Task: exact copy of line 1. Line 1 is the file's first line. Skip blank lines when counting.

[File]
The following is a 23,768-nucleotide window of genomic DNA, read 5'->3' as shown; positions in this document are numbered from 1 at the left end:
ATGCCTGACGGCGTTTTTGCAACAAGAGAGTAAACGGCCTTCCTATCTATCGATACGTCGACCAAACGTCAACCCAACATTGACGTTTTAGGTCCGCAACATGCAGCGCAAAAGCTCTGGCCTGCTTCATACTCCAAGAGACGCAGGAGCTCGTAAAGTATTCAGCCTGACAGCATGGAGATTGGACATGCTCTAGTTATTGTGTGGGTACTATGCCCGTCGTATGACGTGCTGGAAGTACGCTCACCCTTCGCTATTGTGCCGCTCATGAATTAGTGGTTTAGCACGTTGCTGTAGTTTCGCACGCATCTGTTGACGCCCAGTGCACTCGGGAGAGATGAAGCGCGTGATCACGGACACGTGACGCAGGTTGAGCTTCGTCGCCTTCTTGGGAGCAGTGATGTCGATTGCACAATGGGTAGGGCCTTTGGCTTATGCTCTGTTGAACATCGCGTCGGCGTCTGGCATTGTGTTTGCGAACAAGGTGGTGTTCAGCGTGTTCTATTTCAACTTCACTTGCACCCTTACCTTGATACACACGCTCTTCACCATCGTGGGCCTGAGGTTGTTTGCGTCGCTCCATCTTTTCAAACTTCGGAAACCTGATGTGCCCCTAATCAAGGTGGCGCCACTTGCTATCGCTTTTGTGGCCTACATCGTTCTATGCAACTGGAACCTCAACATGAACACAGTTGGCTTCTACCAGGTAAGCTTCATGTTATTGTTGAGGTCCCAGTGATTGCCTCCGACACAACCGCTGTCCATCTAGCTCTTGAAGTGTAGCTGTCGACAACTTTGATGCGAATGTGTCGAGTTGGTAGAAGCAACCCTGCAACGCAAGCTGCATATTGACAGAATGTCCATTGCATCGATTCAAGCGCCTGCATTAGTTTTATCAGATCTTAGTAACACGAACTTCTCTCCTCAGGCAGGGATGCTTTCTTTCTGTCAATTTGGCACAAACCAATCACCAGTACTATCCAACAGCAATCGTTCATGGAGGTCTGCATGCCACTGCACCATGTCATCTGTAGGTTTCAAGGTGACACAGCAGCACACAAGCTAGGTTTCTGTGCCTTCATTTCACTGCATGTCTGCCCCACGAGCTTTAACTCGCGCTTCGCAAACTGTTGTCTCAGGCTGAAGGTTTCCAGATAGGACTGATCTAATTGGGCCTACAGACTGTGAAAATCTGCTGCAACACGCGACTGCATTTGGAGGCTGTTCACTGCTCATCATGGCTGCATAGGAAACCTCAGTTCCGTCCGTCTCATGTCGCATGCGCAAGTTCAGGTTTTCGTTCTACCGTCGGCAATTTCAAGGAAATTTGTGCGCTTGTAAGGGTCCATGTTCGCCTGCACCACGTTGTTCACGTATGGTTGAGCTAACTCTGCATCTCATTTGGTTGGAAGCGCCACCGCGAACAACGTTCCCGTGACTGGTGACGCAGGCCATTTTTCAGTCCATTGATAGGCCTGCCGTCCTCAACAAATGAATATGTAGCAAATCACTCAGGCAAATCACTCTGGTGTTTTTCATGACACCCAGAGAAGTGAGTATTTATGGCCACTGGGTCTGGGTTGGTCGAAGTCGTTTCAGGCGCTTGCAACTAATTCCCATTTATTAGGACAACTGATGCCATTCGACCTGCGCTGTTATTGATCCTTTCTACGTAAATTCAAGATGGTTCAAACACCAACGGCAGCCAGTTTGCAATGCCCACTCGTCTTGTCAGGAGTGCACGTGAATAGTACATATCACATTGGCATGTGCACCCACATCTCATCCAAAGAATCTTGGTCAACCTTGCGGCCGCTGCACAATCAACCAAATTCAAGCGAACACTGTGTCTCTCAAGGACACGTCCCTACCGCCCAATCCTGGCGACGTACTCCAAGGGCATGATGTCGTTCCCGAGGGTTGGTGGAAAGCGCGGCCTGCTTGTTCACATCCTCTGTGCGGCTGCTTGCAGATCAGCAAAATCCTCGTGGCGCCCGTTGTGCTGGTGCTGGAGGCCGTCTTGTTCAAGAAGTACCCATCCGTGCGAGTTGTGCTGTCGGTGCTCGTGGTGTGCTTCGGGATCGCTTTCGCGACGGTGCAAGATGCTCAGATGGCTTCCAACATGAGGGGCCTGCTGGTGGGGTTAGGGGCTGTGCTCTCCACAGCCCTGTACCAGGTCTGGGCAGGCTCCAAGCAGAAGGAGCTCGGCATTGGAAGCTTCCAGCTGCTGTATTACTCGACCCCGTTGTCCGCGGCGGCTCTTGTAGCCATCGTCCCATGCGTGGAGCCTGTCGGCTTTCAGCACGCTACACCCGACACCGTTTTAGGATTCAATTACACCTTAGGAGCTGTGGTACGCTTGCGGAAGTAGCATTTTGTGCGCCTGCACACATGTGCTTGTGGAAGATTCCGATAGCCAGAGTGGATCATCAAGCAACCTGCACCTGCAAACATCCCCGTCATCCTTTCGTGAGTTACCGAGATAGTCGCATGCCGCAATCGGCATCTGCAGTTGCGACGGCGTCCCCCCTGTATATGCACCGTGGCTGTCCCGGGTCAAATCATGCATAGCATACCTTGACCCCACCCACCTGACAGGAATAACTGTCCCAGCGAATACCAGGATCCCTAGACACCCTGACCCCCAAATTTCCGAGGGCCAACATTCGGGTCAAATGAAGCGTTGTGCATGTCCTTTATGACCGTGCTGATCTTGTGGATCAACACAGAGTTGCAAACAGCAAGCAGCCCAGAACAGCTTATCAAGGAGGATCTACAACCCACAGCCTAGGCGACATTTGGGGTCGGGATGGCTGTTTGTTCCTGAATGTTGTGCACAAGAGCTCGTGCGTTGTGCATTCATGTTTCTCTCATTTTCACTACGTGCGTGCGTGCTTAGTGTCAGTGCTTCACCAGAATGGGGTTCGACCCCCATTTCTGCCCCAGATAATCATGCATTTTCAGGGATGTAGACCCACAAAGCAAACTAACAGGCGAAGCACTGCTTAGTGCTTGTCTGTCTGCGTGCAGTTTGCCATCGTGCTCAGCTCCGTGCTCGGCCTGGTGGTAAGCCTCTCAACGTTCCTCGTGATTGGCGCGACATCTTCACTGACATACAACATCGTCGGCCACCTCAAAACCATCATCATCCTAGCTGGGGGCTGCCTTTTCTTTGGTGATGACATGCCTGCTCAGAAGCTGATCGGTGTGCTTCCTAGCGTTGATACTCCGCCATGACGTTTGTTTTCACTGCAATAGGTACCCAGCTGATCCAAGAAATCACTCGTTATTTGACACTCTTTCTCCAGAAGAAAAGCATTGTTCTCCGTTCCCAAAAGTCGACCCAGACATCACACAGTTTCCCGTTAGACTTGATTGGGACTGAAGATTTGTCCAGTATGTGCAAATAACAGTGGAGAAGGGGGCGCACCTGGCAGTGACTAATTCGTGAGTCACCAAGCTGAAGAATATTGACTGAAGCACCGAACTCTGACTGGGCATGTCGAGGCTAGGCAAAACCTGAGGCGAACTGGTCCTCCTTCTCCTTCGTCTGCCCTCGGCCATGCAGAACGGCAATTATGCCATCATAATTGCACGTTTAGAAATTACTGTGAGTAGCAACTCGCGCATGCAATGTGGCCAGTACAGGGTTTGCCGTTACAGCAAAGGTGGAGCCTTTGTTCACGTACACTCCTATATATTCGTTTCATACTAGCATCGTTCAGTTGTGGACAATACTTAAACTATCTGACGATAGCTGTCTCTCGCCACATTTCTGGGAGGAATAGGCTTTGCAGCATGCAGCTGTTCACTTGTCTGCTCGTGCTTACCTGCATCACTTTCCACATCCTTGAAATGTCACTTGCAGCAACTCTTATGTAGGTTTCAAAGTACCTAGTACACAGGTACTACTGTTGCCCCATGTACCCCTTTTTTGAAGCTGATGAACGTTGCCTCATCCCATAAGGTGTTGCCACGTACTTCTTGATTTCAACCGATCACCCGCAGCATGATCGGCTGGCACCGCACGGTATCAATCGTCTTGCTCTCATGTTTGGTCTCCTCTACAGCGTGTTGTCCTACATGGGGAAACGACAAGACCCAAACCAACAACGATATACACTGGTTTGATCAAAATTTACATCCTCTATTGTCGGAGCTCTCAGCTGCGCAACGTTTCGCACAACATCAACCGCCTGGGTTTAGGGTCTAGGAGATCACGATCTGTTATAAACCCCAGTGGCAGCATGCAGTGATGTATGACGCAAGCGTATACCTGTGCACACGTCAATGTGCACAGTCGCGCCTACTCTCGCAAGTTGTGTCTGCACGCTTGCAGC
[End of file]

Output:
The following is a 23,768-nucleotide window of genomic DNA, read 5'->3' as shown; positions in this document are numbered from 1 at the left end: